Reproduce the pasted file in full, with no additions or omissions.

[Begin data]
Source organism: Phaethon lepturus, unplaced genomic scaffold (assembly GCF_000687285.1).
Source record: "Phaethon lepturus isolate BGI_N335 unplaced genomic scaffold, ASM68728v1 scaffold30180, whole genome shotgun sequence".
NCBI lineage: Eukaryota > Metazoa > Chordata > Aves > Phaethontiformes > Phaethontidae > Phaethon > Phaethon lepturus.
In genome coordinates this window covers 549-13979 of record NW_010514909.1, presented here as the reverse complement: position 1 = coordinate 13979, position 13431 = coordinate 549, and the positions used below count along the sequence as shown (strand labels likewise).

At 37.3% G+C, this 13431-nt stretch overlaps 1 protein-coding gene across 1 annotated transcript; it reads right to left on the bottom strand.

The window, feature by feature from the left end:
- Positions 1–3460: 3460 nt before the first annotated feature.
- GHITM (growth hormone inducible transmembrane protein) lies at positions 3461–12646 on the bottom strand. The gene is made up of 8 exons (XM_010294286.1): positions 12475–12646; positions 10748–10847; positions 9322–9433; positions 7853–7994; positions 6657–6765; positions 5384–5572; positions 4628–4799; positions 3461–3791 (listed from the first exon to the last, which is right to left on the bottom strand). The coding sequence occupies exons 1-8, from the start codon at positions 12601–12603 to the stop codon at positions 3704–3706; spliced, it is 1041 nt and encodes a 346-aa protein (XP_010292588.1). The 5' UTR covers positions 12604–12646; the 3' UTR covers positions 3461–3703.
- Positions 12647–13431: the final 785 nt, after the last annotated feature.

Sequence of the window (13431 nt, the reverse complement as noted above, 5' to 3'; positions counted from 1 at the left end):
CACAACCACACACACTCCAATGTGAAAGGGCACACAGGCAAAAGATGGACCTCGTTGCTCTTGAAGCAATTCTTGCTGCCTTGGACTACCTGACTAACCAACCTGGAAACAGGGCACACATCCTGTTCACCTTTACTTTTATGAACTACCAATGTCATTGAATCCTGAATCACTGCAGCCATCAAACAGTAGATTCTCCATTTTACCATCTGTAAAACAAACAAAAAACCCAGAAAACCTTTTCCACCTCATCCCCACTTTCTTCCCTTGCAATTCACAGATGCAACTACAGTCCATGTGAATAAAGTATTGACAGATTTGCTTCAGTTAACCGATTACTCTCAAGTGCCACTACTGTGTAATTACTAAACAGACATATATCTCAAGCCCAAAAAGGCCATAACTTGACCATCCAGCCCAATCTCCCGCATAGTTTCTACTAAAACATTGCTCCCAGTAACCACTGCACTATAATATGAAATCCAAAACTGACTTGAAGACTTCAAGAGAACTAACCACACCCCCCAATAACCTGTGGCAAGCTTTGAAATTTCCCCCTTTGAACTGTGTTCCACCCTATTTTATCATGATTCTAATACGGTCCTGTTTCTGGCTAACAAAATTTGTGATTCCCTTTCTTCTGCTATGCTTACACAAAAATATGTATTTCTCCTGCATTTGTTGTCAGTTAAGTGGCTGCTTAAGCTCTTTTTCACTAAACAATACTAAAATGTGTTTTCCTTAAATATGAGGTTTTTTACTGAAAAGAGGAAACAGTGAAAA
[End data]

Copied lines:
Source organism: Phaethon lepturus, unplaced genomic scaffold (assembly GCF_000687285.1).
Source record: "Phaethon lepturus isolate BGI_N335 unplaced genomic scaffold, ASM68728v1 scaffold30180, whole genome shotgun sequence".
NCBI lineage: Eukaryota > Metazoa > Chordata > Aves > Phaethontiformes > Phaethontidae > Phaethon > Phaethon lepturus.
In genome coordinates this window covers 549-13979 of record NW_010514909.1, presented here as the reverse complement: position 1 = coordinate 13979, position 13431 = coordinate 549, and the positions used below count along the sequence as shown (strand labels likewise).

At 37.3% G+C, this 13431-nt stretch overlaps 1 protein-coding gene across 1 annotated transcript; it reads right to left on the bottom strand.

The window, feature by feature from the left end:
- Positions 1–3460: 3460 nt before the first annotated feature.
- GHITM (growth hormone inducible transmembrane protein) lies at positions 3461–12646 on the bottom strand. The gene is made up of 8 exons (XM_010294286.1): positions 12475–12646; positions 10748–10847; positions 9322–9433; positions 7853–7994; positions 6657–6765; positions 5384–5572; positions 4628–4799; positions 3461–3791 (listed from the first exon to the last, which is right to left on the bottom strand). The coding sequence occupies exons 1-8, from the start codon at positions 12601–12603 to the stop codon at positions 3704–3706; spliced, it is 1041 nt and encodes a 346-aa protein (XP_010292588.1). The 5' UTR covers positions 12604–12646; the 3' UTR covers positions 3461–3703.
- Positions 12647–13431: the final 785 nt, after the last annotated feature.

Sequence of the window (13431 nt, the reverse complement as noted above, 5' to 3'; positions counted from 1 at the left end):
CACAACCACACACACTCCAATGTGAAAGGGCACACAGGCAAAAGATGGACCTCGTTGCTCTTGAAGCAATTCTTGCTGCCTTGGACTACCTGACTAACCAACCTGGAAACAGGGCACACATCCTGTTCACCTTTACTTTTATGAACTACCAATGTCATTGAATCCTGAATCACTGCAGCCATCAAACAGTAGATTCTCCATTTTACCATCTGTAAAACAAACAAAAAACCCAGAAAACCTTTTCCACCTCATCCCCACTTTCTTCCCTTGCAATTCACAGATGCAACTACAGTCCATGTGAATAAAGTATTGACAGATTTGCTTCAGTTAACCGATTACTCTCAAGTGCCACTACTGTGTAATTACTAAACAGACATATATCTCAAGCCCAAAAAGGCCATAACTTGACCATCCAGCCCAATCTCCCGCATAGTTTCTACTAAAACATTGCTCCCAGTAACCACTGCACTATAATATGAAATCCAAAACTGACTTGAAGACTTCAAGAGAACTAACCACACCCCCCAATAACCTGTGGCAAGCTTTGAAATTTCCCCCTTTGAACTGTGTTCCACCCTATTTTATCATGATTCTAATACGGTCCTGTTTCTGGCTAACAAAATTTGTGATTCCCTTTCTTCTGCTATGCTTACACAAAAATATGTATTTCTCCTGCATTTGTTGTCAGTTAAGTGGCTGCTTAAGCTCTTTTTCACTAAACAATACTAAAATGTGTTTTCCTTAAATATGAGGTTTTTTACTGAAAAGAGGAAACAGTGAAAA